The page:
LAKEVIEW — Ald. Tom Tunney (44th) endorsed candidates for this week's local school council elections, including a controversial former Chicago Board of Education candidate — an act that unsettled residents who saw it as "old-time Chicago politics."
Tunney sent an email from his campaign fund, Citizens for Tunney, on Thursday endorsing several people, including former Chicago Board of Education member Rodrigo Sierra, for community representative at Blaine Elementary.
Sierra's candidacy has raised eyebrows considering Blaine's current school council has been outspoken against the mayor's policies with school budgets — including LSC member Kate Schott Bolduc, who is running against Sierra for community representative in Monday's election.
News of Tunney's endorsement unsettled some Blaine community members; some said it was inappropriate for the alderman to politicize races for volunteer positions.
"It smells fishy," said parent Jeff Luchs. "It seems there's something out there. You know, it's kind of old-time Chicago politics that you kind of get a taste of at the little Blaine LSC level, so it's a worry."
"The whole thing seems kind of peculiar to me," said parent Chris Peckham.
Tunney said by phone Saturday that he's known Sierra "on a personal basis for many, many years" and that it's important for aldermen to get involved in school elections.
"It's America," he said. "We all need to be involved in schools. Schools are important to our community. Having the right people is part of democracy."
He said that in the past, he's endorsed candidates if he knew them personally, just as he did this time.
"To be honest with you, we're all judged by the quality of our schools," Tunney said. "We need to get involved with the schools."
But Tunney has generally been "absent" from Blaine, said parent Steve McKenzie, who lives in Ald. Ameya Pawar's (47th) ward. Tunney's desire to get involved seemed "sudden" and surprised McKenzie and parents he spoke with, he said.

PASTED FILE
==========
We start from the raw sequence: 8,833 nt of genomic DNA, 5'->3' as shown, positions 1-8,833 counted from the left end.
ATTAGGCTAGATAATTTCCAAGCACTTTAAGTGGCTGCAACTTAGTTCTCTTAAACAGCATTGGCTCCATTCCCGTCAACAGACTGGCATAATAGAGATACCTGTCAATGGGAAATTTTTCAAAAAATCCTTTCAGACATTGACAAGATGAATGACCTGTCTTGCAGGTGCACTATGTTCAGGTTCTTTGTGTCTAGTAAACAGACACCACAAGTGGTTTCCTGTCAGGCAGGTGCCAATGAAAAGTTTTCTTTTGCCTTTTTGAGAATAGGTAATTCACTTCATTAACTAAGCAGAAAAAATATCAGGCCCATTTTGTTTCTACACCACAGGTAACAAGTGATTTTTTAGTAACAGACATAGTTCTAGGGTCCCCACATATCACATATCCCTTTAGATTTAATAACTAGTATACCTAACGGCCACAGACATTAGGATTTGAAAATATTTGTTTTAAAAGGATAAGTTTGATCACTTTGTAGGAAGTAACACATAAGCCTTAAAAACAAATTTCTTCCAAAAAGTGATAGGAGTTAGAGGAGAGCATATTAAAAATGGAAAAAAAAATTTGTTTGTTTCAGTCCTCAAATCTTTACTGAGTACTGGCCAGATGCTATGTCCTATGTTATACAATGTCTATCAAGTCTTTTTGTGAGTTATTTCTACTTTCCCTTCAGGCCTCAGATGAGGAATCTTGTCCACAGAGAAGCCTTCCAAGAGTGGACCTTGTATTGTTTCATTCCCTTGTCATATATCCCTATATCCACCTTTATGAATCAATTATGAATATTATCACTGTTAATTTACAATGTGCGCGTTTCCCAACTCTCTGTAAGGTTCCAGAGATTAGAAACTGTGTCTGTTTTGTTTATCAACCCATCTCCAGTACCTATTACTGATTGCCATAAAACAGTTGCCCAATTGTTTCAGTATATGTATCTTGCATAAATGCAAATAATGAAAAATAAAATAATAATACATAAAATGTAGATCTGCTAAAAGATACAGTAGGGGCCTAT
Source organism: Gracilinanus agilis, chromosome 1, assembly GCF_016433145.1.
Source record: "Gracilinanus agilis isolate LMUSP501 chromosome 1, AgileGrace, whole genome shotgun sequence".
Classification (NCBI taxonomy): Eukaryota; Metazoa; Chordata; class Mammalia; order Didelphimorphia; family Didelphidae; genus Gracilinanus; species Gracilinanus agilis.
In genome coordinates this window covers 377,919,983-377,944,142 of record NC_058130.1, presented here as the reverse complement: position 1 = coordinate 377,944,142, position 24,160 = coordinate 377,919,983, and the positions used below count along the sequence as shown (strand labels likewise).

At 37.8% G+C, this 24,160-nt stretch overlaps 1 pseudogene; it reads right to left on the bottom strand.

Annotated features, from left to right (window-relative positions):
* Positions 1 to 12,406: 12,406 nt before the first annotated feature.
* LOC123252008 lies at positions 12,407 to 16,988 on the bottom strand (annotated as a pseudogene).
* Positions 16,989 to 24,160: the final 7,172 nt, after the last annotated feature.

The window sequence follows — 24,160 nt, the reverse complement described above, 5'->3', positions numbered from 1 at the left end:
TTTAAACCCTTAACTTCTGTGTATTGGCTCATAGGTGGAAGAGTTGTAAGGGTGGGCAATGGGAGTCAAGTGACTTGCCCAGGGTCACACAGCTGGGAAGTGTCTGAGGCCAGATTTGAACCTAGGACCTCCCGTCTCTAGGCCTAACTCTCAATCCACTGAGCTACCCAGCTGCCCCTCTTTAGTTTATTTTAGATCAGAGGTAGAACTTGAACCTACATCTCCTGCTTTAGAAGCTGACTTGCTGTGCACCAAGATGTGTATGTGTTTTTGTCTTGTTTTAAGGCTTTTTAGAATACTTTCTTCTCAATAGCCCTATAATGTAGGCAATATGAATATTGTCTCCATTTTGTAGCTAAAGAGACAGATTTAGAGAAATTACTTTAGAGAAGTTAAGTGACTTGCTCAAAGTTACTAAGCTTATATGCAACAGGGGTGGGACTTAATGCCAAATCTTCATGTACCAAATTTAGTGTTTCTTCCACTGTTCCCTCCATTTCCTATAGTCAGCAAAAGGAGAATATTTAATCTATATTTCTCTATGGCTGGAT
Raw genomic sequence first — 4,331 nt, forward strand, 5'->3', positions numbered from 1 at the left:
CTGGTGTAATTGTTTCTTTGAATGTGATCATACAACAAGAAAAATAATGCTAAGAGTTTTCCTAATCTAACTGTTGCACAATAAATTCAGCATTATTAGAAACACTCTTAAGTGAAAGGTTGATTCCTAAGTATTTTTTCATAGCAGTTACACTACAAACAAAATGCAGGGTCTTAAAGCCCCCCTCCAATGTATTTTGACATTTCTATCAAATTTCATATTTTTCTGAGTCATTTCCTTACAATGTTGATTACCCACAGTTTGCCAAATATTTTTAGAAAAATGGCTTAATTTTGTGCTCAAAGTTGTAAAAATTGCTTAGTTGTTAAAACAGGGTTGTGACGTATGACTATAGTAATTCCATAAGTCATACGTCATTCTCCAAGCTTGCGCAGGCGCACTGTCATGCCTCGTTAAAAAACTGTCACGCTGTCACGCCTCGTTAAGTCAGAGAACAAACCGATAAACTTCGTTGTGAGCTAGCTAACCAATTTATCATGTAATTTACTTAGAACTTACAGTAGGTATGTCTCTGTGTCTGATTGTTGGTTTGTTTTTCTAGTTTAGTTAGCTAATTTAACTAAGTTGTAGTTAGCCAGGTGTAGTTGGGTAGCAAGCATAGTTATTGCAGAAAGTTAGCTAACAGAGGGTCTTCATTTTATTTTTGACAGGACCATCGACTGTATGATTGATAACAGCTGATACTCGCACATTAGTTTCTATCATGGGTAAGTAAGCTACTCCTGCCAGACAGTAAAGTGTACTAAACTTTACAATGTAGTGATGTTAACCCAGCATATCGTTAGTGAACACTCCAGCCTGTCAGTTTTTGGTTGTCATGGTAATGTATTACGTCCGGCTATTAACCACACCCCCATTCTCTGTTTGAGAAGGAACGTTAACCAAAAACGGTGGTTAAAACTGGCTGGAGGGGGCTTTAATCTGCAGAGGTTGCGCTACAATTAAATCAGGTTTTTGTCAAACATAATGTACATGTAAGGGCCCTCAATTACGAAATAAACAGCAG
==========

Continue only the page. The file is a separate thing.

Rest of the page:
"Seems more about politics than some deep interest in the welfare of Blaine's students," McKenzie said.
And school council members are different from typical elected positions because they're volunteers — not paid politicians, said Bolduc, who's served on the council since fall 2011.
Bolduc, who spearheaded a coalition of school councils against cuts last year, is running for community representative again, campaigning with resident Jeremy Mullin.
The council is supposed to be about supporting the school, and endorsements from elected officials send the message to future candidates that being politically connected is a necessity to serve, Bolduc said.
"We don't need to be former CPS board members," she said. "We don't need to be friends with the mayor. Any resident in the city can and should have an incentive to serve our students."
Tunney also endorsed Heather Way Kitzes, the Lakeview Chamber of Commerce executive director, for community representative at Inter-American Magnet School and Stacey Paradis and Arnold Davis for Lake View High School's school council.
Paradis serves on Hamilton Elementary's school council, and Davis serves on Nettelhorst's school council, Tunney said in the endorsement.
Lake View High School, 4015 N. Ashland Ave., is in Pawar's ward, though many of its feeder schools are in Tunney's boundaries. Part of Blaine's attendance area is also in Pawar's ward.
Pawar said the comment was not directed at Tunney but due to other factors, such as organizations asking him to endorse candidates. The alderman refused, saying that it's inappropriate for paid elected officials to endorse or recruit specific people in school council elections.
He regularly encourages people in general to run, but will never endorse a person, he said.
Political endorsements open up LSC candidates to the scrutiny that comes with "nasty local politics" — something volunteers working to build a school community shouldn't be subject to, Pawar said.
"Any alderman weighing in creates a cloud of 'What’s happening here?'" he said. "There’s enough cynicism already."
Though he declined to comment on any particular race, he said "it's curious" to see how some council races are playing out at schools that were slower to approve last year's controversial budgets.